Various types of organic compounds have been found useful as the compatible liquid, including aliphatic and aromatic acids, aliphatic, aromatic and cyclic alcohols, aldehydes, primary and secondary amines, aromatic and ethoxylated amines, diamines, amides, esters and diesters, ethers, ketones and various hydrocarbons and heterocyclics. When the polymer selected is polypropylene, esters such as dibutyl phthalate and ethers such as dibenzyl ether are useful as the compatible liquid. When high density polyethylene is the polymer, an aliphatic ketone such as methyl nonyl ketone or an ester such as dioctyl phthalate are useful as the compatible liquid. Compatible liquids for use with low density polyethylene include aliphatic acids such as decanoic acid and oleic acid or primary alcohols such as decyl alcohol. When the polymer selected is nylon 11, esters such as propylene carbonate, ethylene carbonate, or tetramethylene sulfone are useful as the compatible liquid. When the polymer selected is polymethylmethacrylate, useful compatible liquids include, 1,4-butanediol and lauric acid. A compatible liquid for use with the polymer polyphenylene oxide is, for example, tallowamine.
The relative amounts of thermoplastic polymer and compatible liquid vary with each system. The polymer concentration which can be used in a given system can be determined by reference to the temperature-compositions diagrams for that system. A general temperature-composition graph for a semi-crystalline polymer-liquid systems is set forth in FIG. 1. Such graphs can be readily developed by known techniques such as that set forth in Smolders, van Aartsen and Steenbergen, Kolloid-Z.u.Z. Polymere, 243, 14-20 (1971).
The portion of the curve from gamma to alpha represents the thermodynamic equilibrium liquid-liquid phase separation. TUCST represents the upper critical solution temperature, i.e., the maximum temperature of the system at which liquid-liquid phase separation will occur. ΦUCST represents the critical composition. To form the microporous polymers of the present invention, the polymer concentration utilized for a particular system must be greater than ΦUCST. If the polymer concentration is less than ΦUCST, the phase separation which occurs as the system is cooled forms a continuous liquid phase with a discontinuous polymer phase, resulting in a structure which cannot be oriented. The portion of the curve from alpha to beta represents equilibrium liquid-solid phase separation. The dashed line represents the crystallization temperature-concentration relationship and shows the lowering of the crystallization temperature as a consequence of cooling at a rate sufficient to achieve thermodynamic non-equilibrium phase separation. The flat portion of the crystallization temperature-concentration curve at polymer concentrations greater than ΦUCST defines the useful concentration range which is a function of the cooling rate employed. For a given cooling rate in a system, the crystallization temperature-concentration curve of the compatible liquid can be determined and from this curve the concentration ranges for the polymer and the liquid which will yield the desired microporous structure at the given cooling rate can be determined. The determination of the crystallization curve is an alternative to determining the temperature-concentration phase diagram for a system incorporating a semicrystalline polymer.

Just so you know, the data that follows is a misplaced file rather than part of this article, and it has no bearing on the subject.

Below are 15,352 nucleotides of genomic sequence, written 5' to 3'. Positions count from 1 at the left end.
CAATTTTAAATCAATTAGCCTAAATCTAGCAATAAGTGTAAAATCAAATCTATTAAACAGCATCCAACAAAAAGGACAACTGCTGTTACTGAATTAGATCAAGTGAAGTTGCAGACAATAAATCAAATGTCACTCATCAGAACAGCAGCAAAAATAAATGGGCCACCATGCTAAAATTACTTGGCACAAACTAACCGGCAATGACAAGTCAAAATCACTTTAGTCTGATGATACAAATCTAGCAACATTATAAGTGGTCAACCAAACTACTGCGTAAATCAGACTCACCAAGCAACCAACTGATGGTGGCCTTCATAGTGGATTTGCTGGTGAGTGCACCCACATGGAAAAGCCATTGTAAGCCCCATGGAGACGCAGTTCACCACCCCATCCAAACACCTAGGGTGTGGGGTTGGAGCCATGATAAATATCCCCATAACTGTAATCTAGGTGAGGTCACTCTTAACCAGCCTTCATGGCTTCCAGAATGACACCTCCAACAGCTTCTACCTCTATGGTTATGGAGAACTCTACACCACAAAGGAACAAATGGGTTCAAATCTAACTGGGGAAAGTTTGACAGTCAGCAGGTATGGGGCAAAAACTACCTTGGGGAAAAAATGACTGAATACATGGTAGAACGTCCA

The actual polymer concentration selected from within the predetermined concentration range for the liquid-polymer system being used is limited by functional considerations. The polymer concentration should be sufficient to provide the microporous structure which is formed on cooling with adequate strength for handleability in further processing steps. The polymer concentration should be such that the viscosity of the liquid-polymer melt solution is suitable for the equipment used to shape the article. Generally, the polymer concentration in the compatible liquid is about 10 to 75 weight percent.
In the process of the present invention, the rate of cooling of the solution may be varied within wide limits as long as the rate is sufficient that the liquid-liquid phase separation does not occur under thermodynamic equilibrium conditions. For many liquid-polymer systems, when the rate of cooling of the liquid-polymer solution is slow, but sufficient to result in liquid-liquid phase separation, liquid-liquid phase separation occurs at substantially the same time as the formation of a plurality of liquid droplets of substantially uniform size. When the cooling rate is such that the droplets form, the resultant microporous polymer will have the desired cellular microstructure. If the rate of cooling of the liquid-polymer solution is rapid, the solution undergoes a spontaneous transformation called spinodal decomposition, the resultant microporous polymer will have a fine open-cellular microstructure. This fine microporous structure is referred to as a lacy structure. FIGS. 2 through 5 demonstrate types of structures which can be produced by non-equilibrium liquid-liquid phase separation. FIGS. 2 and 3 are cross-sectional views of an unoriented microporous membrane prepared by cooling a 25 weight percent polypropylene solution in tallowamine from 200° C. to 25° C. at a slow rate, i.e., 1° C./min. The resulting structure is termed "open cellular." FIGS. 4 and 5 are cross-sectional views of the same unoriented polymer solution rapidly quenched, i.e., at a rate of 1700° C./min, from 200° C. to 25° C. The structure obtained is termed a "lacy" structure. Thus, for a given liquid-polymer system, differing microporous structures can be obtained by varying the cooling rate.